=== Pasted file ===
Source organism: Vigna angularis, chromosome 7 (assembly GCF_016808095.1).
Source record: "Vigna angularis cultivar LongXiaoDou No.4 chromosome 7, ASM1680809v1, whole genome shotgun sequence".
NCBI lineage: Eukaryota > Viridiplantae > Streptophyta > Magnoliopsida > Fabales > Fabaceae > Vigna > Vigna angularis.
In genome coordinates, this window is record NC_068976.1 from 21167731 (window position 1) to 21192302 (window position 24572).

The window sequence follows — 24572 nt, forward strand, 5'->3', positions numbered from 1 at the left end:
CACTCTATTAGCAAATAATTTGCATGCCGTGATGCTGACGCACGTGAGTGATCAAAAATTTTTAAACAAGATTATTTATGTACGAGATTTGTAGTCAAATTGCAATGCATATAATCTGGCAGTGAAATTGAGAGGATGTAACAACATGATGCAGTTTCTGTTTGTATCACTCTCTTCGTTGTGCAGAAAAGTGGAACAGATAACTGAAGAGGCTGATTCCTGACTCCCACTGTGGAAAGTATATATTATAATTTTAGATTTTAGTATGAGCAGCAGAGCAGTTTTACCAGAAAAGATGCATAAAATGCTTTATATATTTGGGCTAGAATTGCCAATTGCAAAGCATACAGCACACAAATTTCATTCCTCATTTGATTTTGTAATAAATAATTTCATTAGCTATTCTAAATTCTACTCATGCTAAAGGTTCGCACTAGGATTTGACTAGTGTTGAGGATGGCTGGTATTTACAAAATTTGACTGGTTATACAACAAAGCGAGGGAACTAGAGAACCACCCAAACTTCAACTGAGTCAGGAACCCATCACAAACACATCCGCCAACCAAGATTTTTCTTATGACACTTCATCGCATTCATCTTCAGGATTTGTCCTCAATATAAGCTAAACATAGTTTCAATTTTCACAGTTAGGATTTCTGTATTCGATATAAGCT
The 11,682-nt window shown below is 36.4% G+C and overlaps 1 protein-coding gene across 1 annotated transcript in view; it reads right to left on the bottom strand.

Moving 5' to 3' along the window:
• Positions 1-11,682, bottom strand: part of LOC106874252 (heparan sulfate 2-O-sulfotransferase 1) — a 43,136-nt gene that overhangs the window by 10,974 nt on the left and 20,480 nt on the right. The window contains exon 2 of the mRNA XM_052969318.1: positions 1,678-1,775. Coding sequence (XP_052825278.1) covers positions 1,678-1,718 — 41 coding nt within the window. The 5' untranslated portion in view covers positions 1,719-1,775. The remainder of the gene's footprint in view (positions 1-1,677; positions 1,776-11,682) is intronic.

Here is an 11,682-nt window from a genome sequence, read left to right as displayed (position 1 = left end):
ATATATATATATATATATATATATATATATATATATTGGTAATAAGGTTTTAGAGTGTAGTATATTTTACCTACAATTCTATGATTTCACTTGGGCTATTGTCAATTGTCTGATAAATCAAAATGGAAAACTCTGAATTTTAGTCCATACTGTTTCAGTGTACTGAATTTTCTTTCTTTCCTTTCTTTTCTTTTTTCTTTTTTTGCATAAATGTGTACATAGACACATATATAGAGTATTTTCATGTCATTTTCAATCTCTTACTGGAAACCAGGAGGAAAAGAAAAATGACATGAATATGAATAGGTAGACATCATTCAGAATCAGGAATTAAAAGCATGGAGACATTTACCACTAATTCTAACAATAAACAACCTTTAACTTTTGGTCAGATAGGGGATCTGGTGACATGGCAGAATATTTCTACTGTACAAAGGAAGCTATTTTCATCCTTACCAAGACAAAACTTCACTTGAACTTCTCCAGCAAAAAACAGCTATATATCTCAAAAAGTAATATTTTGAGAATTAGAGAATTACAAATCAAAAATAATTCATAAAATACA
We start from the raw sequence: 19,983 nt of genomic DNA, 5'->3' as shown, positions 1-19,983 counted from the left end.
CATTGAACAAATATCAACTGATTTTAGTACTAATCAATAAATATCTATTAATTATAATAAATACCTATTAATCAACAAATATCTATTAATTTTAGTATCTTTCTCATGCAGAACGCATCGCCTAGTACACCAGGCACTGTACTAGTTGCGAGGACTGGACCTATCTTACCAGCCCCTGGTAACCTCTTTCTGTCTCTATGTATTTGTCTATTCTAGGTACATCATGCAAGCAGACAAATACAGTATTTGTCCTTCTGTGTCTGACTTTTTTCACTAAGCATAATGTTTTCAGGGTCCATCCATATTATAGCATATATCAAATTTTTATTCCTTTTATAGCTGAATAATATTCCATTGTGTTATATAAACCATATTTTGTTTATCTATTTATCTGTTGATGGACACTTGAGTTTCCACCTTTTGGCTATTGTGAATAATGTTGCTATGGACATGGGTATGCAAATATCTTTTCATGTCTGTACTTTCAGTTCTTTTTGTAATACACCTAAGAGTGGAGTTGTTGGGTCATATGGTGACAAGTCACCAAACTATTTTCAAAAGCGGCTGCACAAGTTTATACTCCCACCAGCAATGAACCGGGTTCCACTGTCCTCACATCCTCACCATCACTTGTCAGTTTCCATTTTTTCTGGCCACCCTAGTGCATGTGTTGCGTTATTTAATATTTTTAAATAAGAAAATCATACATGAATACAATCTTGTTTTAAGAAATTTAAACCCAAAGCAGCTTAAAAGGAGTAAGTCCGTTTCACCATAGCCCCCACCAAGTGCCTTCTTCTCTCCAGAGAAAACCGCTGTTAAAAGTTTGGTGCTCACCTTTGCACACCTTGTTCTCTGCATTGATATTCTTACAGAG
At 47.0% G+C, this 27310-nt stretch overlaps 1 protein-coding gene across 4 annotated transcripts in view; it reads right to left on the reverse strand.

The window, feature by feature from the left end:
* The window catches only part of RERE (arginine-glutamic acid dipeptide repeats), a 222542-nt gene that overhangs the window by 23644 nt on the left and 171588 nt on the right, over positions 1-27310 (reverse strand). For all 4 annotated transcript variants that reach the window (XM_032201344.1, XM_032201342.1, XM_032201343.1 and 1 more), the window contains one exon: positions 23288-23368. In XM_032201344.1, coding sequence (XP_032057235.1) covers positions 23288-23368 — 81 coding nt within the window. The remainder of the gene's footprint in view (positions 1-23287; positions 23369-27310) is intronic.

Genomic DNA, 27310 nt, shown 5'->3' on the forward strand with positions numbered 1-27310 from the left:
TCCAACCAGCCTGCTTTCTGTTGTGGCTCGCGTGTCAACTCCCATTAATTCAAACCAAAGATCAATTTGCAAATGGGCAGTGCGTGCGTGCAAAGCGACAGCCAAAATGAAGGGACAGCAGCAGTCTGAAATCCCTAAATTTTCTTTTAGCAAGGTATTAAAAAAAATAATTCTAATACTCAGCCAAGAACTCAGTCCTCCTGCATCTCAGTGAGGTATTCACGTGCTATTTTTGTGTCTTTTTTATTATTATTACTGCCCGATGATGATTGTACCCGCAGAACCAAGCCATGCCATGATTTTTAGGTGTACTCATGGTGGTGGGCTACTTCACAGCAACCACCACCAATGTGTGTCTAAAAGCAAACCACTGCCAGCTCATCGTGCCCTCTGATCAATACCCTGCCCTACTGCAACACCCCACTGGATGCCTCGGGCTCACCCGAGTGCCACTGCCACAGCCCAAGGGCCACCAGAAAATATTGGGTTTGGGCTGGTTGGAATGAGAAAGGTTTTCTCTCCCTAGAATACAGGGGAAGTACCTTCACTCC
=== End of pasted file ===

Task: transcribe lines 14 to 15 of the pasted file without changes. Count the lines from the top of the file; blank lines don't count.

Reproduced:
At 47.0% G+C, this 27310-nt stretch overlaps 1 protein-coding gene across 4 annotated transcripts in view; it reads right to left on the reverse strand.

The window, feature by feature from the left end: